Focusing on the Past or Future Shapes Spatial Perception of Time

This is a photo of a young woman walking on a path.We often think about the future as being in front of us and the past as being at our back – as we walk, places we pass are behind us, and places we have yet to reach lie ahead.

But not every culture views time the same way. For instance, although the Arabic dialect spoken in Morocco refers to time in the same way that English does, previous research suggests that Moroccans have a tendency to see the past as being in front of them and the future as being behind them.

Psychological scientist Juanma de la Fuente of the University of Granada and colleagues hypothesized that differences in how we perceive time result not from language or from how our bodies are oriented, but from whether we’re more focused on the past or the future.

In the first of a series of experiments, 125 Spanish and Moroccan college students read a story and viewed a cartoon character with a box in front of him and a box behind him.  They were then instructed to pick which boxes corresponded to past and future events in the story. While most of the Spaniards associated future events with the box in front, most of the Moroccans associated that same box with past events.

On a separate questionnaire, Moroccans reported greater agreement with statements about the past, such as “The young people must preserve traditions,” than did Spaniards, whereas the Spanish students were more likely than their Moroccan counterparts to agree with statements about the future, such as “Technological and economic advances are good for society.”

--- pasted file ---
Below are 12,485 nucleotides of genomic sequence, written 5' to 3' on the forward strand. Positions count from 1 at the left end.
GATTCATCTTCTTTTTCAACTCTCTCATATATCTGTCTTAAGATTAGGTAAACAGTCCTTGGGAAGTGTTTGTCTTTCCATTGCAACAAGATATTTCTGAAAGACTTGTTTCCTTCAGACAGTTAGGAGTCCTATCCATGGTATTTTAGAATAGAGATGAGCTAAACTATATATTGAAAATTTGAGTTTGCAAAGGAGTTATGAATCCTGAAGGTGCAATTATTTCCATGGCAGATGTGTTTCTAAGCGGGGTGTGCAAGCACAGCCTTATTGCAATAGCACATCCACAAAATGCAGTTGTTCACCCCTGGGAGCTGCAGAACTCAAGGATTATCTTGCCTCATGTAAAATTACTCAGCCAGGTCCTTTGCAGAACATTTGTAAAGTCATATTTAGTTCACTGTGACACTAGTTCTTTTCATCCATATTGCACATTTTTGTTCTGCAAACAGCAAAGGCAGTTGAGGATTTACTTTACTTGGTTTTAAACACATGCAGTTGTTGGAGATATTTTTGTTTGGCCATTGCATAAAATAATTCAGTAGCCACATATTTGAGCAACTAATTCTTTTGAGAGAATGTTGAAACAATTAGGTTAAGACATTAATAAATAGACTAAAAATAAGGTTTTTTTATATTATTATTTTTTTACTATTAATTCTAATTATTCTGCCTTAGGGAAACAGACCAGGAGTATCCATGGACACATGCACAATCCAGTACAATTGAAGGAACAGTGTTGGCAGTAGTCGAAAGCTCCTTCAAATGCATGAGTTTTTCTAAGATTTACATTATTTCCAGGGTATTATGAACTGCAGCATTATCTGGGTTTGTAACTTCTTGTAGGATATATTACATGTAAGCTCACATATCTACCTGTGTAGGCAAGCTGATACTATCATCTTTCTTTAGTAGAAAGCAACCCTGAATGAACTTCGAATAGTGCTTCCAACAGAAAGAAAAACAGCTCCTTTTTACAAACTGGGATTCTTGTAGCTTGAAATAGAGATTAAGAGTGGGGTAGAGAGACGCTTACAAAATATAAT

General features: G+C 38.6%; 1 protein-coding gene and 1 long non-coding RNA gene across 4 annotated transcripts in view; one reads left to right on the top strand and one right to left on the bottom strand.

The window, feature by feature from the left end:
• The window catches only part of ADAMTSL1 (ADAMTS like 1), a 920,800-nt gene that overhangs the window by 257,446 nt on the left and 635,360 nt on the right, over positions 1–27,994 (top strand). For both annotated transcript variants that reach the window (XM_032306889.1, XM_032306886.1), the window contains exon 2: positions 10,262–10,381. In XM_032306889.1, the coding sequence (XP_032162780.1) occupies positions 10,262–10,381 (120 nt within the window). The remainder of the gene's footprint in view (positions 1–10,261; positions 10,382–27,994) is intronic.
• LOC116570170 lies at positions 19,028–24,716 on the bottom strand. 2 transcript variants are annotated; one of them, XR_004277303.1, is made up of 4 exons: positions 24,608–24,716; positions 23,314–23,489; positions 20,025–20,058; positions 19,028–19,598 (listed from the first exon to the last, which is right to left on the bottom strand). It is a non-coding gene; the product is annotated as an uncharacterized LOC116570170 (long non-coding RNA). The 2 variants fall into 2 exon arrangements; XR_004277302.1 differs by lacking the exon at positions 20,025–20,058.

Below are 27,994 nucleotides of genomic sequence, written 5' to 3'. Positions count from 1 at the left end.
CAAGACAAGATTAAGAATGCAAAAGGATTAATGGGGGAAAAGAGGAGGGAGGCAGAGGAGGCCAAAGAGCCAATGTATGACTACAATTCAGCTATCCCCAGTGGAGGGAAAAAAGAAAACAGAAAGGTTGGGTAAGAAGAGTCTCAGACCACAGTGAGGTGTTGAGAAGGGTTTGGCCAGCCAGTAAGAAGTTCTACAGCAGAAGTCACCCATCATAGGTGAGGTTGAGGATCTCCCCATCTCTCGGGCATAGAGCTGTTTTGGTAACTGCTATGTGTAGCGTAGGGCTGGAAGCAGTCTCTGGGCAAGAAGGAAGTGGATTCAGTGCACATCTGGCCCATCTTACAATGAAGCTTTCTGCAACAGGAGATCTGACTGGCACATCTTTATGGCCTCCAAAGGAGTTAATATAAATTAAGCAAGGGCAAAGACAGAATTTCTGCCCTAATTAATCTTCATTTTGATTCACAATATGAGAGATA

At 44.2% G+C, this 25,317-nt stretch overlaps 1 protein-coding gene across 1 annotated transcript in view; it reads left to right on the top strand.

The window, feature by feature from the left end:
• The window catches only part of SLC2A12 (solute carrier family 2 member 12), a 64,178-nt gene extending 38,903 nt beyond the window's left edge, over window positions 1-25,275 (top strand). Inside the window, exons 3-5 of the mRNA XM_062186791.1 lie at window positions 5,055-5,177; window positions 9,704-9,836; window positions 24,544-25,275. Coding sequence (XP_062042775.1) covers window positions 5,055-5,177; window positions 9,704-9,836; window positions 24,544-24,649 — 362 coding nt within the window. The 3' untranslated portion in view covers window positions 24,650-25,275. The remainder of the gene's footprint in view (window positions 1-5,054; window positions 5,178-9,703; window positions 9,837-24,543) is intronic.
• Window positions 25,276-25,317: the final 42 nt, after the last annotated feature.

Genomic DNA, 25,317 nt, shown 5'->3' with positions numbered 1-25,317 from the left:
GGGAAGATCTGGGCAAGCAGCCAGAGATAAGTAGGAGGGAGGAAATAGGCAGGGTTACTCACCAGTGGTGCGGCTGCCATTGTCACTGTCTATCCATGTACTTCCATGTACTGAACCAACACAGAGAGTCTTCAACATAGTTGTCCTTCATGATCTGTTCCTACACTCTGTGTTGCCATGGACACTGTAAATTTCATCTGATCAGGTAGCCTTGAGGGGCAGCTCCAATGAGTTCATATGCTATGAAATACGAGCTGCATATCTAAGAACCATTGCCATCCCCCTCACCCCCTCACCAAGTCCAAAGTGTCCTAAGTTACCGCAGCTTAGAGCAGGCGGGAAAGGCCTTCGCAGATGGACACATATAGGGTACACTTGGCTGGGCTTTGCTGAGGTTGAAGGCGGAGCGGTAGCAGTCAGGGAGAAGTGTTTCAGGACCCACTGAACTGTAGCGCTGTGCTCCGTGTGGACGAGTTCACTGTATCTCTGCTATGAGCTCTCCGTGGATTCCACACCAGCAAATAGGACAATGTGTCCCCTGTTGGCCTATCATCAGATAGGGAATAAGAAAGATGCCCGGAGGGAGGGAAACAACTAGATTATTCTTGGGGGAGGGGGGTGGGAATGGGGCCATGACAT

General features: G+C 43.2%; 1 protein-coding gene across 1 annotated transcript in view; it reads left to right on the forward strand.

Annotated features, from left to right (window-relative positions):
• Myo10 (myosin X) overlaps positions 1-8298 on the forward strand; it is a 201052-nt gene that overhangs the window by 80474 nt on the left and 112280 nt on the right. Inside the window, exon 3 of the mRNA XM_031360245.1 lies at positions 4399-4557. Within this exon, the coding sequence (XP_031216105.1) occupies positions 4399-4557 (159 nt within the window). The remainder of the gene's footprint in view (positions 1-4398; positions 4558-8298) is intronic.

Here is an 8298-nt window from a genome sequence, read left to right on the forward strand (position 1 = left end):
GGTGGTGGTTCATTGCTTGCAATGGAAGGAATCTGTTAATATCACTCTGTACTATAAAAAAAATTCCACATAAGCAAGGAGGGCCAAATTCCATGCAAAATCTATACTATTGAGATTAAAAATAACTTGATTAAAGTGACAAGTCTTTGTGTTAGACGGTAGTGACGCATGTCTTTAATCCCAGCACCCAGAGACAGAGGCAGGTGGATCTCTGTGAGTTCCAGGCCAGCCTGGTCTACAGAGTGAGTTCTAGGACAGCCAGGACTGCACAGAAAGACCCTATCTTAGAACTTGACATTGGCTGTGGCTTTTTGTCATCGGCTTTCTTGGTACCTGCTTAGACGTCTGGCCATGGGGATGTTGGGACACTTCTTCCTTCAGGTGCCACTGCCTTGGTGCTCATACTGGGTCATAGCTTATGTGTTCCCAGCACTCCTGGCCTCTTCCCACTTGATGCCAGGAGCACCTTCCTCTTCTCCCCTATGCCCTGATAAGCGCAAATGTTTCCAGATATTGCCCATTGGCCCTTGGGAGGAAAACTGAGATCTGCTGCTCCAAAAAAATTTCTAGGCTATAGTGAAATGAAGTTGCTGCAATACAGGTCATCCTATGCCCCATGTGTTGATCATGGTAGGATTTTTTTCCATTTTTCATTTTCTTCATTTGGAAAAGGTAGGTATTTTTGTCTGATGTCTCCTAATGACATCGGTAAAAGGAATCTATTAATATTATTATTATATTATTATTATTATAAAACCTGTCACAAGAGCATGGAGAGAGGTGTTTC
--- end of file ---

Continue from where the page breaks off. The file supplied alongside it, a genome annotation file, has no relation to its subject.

De la Fuente and colleagues also looked at within-culture differences.  Data from a subsequent experiment suggested that while most young adult Spaniards see the future as lying in front, about half of elderly Spaniards associate the past with the front.  The researchers believe that this is because young people tend to think about important upcoming life events, whereas older people are more likely to reminisce about their past.

A final experiment revealed that almost all Spanish college students who were assigned to write about their future (e.g., old age) perceived the future as being in front, while close to half who were assigned to write about the past (e.g., childhood) perceived the past as being in front.

The researchers are confident that these experiments provide considerable evidence for their theory that focusing on the past or present influences how time is understood spatially.  Still, they note the complexity of how people think about time:

“Ultimately, understanding how people use space to mentally represent time will require understanding how the separable influences of linguistic, cultural, and bodily experiences combine to shape people’s minds.”
de la Fuente, J., Santiago, J., Roman, A., Dumitrache, C., & Casasanto, D. (2014). When you think about it, your past is in front of you: How culture shapes spatial conceptions of time. Psychological Science, 25 (9), 1682-1690. DOI: 10.1177/0956797614534695


Couldn’t this be an issue of visualization? I mean, I tend to see whatever I am thinking about as being in front of me. If I tell a story about the past, I “see” it. If I tell a story about the future, I “see” it. Seeing is in front of me. I can’t see behind me. If I talk to someone on the phone who is far away, I “see” them in front of me. Etc. Maybe it’s less about where we locate the past or future, and more about where we locate the subject of our current attention.

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